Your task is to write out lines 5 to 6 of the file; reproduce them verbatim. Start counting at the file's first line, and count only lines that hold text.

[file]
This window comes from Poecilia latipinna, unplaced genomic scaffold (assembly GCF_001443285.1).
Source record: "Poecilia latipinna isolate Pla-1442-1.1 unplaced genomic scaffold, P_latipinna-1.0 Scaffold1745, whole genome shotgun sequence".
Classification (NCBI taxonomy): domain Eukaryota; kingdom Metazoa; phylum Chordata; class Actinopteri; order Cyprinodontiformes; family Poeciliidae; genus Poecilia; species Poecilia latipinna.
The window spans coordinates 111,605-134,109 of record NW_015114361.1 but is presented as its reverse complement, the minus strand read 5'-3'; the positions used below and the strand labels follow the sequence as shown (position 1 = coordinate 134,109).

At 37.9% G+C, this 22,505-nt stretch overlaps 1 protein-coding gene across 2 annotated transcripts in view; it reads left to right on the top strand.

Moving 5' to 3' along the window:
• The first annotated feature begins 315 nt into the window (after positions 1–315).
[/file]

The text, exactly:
At 37.9% G+C, this 22,505-nt stretch overlaps 1 protein-coding gene across 2 annotated transcripts in view; it reads left to right on the top strand.

Moving 5' to 3' along the window: